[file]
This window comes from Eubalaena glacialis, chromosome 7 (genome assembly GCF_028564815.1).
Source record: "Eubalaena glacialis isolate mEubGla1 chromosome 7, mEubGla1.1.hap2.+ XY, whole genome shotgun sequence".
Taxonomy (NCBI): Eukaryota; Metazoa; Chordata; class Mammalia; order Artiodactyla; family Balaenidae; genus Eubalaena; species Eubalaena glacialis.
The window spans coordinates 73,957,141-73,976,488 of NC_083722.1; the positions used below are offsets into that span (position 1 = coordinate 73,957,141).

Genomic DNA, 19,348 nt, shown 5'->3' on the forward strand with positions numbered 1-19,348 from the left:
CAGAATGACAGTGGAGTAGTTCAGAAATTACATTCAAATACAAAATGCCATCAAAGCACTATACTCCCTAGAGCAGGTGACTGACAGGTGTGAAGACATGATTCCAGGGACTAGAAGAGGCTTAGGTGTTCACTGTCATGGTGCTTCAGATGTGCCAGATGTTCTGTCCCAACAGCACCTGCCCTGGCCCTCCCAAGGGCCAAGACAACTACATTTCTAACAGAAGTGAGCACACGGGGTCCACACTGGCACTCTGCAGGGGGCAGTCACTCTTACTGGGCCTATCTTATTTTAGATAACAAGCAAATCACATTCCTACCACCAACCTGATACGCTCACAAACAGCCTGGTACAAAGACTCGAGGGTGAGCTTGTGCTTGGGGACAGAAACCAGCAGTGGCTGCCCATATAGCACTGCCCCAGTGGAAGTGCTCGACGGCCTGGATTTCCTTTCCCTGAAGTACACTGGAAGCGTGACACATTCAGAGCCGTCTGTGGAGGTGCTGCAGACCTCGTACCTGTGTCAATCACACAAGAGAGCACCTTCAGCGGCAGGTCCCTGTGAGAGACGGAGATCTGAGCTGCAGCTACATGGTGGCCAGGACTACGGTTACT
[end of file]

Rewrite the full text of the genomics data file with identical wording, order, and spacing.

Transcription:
This window comes from Eubalaena glacialis, chromosome 7 (genome assembly GCF_028564815.1).
Source record: "Eubalaena glacialis isolate mEubGla1 chromosome 7, mEubGla1.1.hap2.+ XY, whole genome shotgun sequence".
Taxonomy (NCBI): Eukaryota; Metazoa; Chordata; class Mammalia; order Artiodactyla; family Balaenidae; genus Eubalaena; species Eubalaena glacialis.
The window spans coordinates 73,957,141-73,976,488 of NC_083722.1; the positions used below are offsets into that span (position 1 = coordinate 73,957,141).

Genomic DNA, 19,348 nt, shown 5'->3' on the forward strand with positions numbered 1-19,348 from the left:
CAGAATGACAGTGGAGTAGTTCAGAAATTACATTCAAATACAAAATGCCATCAAAGCACTATACTCCCTAGAGCAGGTGACTGACAGGTGTGAAGACATGATTCCAGGGACTAGAAGAGGCTTAGGTGTTCACTGTCATGGTGCTTCAGATGTGCCAGATGTTCTGTCCCAACAGCACCTGCCCTGGCCCTCCCAAGGGCCAAGACAACTACATTTCTAACAGAAGTGAGCACACGGGGTCCACACTGGCACTCTGCAGGGGGCAGTCACTCTTACTGGGCCTATCTTATTTTAGATAACAAGCAAATCACATTCCTACCACCAACCTGATACGCTCACAAACAGCCTGGTACAAAGACTCGAGGGTGAGCTTGTGCTTGGGGACAGAAACCAGCAGTGGCTGCCCATATAGCACTGCCCCAGTGGAAGTGCTCGACGGCCTGGATTTCCTTTCCCTGAAGTACACTGGAAGCGTGACACATTCAGAGCCGTCTGTGGAGGTGCTGCAGACCTCGTACCTGTGTCAATCACACAAGAGAGCACCTTCAGCGGCAGGTCCCTGTGAGAGACGGAGATCTGAGCTGCAGCTACATGGTGGCCAGGACTACGGTTACT